Concern tends to ratchet up a notch when pollution enters the river runoff discussion on a national scale, specifically when smaller, navigable intrastate bodies of water push pollution into larger interstate waters often involved in commerce (i.e. the Mississippi River, Great Lakes, Ohio River).
An expansive project led by Michigan State University's Lars Brudvig is examining the benefits, and limits, of environmental restoration on developed land after humans are done with it.
Researchers at the University of Jyväskylä, Finland, highlight how the struggles caused by the COVID-19 pandemic can guide us towards an equitable use of our shared environment and a transition towards sustainability.
The worldwide adoption of biotechnologies to improve crop production has stalled, putting global food security at risk, according to an international team of researchers led by the University of Birmingham.
In the northern Red Sea and Gulf of Aqaba, corals have exceptionally high tolerance to increasing seawater temperatures resulting from global warming. However, climate change will also result in more variable weather patterns, including extreme cold periods. Researchers now demonstrate that a winter even 1°C cooler than average results in a physiological stress response similar to that seen in other corals under heat stress, detailing how perilously close they live to their lower temperature threshold.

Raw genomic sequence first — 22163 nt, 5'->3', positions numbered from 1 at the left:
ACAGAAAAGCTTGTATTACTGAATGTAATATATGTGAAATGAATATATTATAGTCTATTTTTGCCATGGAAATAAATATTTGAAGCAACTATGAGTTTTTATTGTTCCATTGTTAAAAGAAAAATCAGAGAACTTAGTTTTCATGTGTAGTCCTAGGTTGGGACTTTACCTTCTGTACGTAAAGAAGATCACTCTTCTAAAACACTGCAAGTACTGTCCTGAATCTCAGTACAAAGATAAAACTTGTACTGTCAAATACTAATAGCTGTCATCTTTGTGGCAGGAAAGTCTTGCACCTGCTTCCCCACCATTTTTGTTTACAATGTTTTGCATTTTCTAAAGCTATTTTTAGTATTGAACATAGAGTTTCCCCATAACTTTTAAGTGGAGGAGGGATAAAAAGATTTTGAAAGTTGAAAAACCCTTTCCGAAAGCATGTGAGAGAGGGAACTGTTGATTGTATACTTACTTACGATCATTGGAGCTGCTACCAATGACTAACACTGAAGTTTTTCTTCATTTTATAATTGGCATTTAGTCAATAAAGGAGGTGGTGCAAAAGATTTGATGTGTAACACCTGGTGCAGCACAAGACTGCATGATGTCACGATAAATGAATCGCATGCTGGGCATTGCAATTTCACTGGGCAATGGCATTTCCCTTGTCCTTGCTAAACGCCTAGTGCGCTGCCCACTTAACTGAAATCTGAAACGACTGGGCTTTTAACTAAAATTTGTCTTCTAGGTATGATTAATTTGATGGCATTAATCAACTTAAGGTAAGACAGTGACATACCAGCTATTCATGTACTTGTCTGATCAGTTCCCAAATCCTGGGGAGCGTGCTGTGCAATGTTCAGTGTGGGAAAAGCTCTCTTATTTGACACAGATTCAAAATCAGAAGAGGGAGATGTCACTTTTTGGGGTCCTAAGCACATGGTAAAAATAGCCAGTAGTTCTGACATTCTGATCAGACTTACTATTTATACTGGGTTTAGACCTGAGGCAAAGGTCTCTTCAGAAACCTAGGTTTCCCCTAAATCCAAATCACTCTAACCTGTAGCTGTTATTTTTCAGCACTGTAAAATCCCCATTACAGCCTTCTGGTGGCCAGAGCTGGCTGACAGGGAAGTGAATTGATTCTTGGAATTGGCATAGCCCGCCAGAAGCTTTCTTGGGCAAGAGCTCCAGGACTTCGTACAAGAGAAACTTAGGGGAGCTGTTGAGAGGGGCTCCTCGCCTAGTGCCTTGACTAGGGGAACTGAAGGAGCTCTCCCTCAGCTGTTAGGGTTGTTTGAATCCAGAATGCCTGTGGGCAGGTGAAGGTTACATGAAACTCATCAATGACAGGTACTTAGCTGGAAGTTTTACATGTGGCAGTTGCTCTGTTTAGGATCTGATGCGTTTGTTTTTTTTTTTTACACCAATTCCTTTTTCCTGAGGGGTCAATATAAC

Monitoring environmental compliance is a particular challenge for governments in poor countries. A new machine learning approach that uses satellite imagery to pinpoint highly polluting brick kilns in Bangladesh could provide a low-cost solution. (Watch video: https://www.youtube.com/watch?v=LHvRgKmJOK8)
Thirdhand smoke is created when exhaled smoke and smoke emanating from the tip of burning cigarettes settles on surfaces such as clothing, hair, furniture, and cars. A team led by scientists at the University of California, Riverside, has found chemicals in THS get extracted more readily from household fabrics in a humid environment than in a dry one.
Researchers at Duke University have developed a method that uses machine learning, satellite imagery and weather data to autonomously find hotspots of heavy air pollution, city block by city block. The technique could be a boon for finding and mitigating sources of hazardous aerosols, studying the effects of air pollution on human health, and making better informed, socially just public policy decisions.
Australian pineapple, Danish trout, and Midwestern U.S. corn farmers are not often lumped together under the same agricultural umbrella. But they and many others who raise crops and animals face a common problem: excess nitrogen in drainage water. Whether it flows out to the Great Barrier Reef or the Gulf of Mexico, the nutrient contributes to harmful algal blooms that starve fish and other organisms of oxygen.
Scientists at the Institute for Cooperative Upcycling of Plastics (iCOUP), an Energy Frontier Research Center led by Ames Laboratory, have discovered a chemical process that provides biodegradable, valuable chemicals, which are used as surfactants and detergents in a range of applications, from discarded plastics.